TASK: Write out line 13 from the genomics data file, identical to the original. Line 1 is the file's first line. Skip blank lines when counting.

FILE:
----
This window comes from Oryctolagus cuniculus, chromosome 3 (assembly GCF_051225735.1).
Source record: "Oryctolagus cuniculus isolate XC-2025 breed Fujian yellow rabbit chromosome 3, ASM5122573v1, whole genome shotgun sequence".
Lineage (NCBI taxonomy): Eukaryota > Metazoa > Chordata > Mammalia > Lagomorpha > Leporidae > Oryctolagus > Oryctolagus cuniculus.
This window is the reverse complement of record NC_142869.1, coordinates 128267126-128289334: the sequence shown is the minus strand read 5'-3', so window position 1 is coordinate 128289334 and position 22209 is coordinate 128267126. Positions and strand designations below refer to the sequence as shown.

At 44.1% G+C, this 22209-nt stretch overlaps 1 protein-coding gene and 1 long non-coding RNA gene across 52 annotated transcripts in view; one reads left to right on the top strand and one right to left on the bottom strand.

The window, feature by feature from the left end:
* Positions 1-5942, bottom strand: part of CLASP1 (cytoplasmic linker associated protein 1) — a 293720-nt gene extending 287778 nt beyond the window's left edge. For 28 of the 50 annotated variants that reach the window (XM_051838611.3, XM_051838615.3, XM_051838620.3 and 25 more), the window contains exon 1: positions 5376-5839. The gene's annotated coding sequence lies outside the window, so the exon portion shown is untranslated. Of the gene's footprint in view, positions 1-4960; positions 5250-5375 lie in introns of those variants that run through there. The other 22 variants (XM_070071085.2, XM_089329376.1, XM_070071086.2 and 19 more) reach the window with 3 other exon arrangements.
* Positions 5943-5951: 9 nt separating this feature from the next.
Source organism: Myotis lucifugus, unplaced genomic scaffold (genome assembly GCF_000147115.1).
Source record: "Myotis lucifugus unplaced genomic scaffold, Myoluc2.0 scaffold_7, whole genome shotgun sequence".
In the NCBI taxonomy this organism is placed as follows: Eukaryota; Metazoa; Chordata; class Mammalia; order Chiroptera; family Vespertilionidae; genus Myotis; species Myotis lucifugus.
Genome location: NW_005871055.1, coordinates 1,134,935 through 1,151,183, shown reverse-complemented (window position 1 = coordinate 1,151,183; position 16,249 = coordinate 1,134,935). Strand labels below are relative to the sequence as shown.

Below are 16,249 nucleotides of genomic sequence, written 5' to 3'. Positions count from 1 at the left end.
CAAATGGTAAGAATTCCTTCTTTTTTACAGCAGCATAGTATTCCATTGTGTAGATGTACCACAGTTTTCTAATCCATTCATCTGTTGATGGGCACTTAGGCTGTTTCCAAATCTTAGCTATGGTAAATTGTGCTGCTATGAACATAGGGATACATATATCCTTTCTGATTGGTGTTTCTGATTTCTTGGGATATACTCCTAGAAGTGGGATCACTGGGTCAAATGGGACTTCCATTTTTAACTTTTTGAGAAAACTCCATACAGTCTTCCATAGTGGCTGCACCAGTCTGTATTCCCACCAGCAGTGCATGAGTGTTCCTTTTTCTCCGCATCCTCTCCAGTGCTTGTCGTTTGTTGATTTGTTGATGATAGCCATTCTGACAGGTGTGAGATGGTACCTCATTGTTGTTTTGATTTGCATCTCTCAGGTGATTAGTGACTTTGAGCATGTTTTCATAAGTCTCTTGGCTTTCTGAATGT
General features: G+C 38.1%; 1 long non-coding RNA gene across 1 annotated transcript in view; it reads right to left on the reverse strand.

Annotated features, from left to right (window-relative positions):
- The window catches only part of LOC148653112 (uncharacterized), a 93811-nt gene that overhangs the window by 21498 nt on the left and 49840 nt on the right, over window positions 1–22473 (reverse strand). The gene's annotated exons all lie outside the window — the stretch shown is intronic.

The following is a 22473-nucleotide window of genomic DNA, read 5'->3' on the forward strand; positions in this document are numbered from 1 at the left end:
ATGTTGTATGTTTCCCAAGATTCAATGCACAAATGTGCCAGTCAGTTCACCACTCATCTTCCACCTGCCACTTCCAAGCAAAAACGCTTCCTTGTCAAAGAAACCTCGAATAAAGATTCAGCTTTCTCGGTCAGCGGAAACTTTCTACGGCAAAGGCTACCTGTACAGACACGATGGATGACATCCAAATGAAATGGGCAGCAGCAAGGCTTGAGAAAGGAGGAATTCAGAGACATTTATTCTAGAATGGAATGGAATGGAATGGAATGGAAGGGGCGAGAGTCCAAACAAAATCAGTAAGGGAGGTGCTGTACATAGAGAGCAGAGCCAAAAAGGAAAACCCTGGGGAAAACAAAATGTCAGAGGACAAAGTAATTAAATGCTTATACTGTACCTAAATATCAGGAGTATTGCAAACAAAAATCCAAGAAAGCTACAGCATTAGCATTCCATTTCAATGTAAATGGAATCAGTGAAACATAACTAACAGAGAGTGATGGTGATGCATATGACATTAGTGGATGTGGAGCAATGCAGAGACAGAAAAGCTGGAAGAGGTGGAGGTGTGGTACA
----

Below are 16,249 nucleotides of genomic sequence, written 5' to 3'. Positions count from 1 at the left end.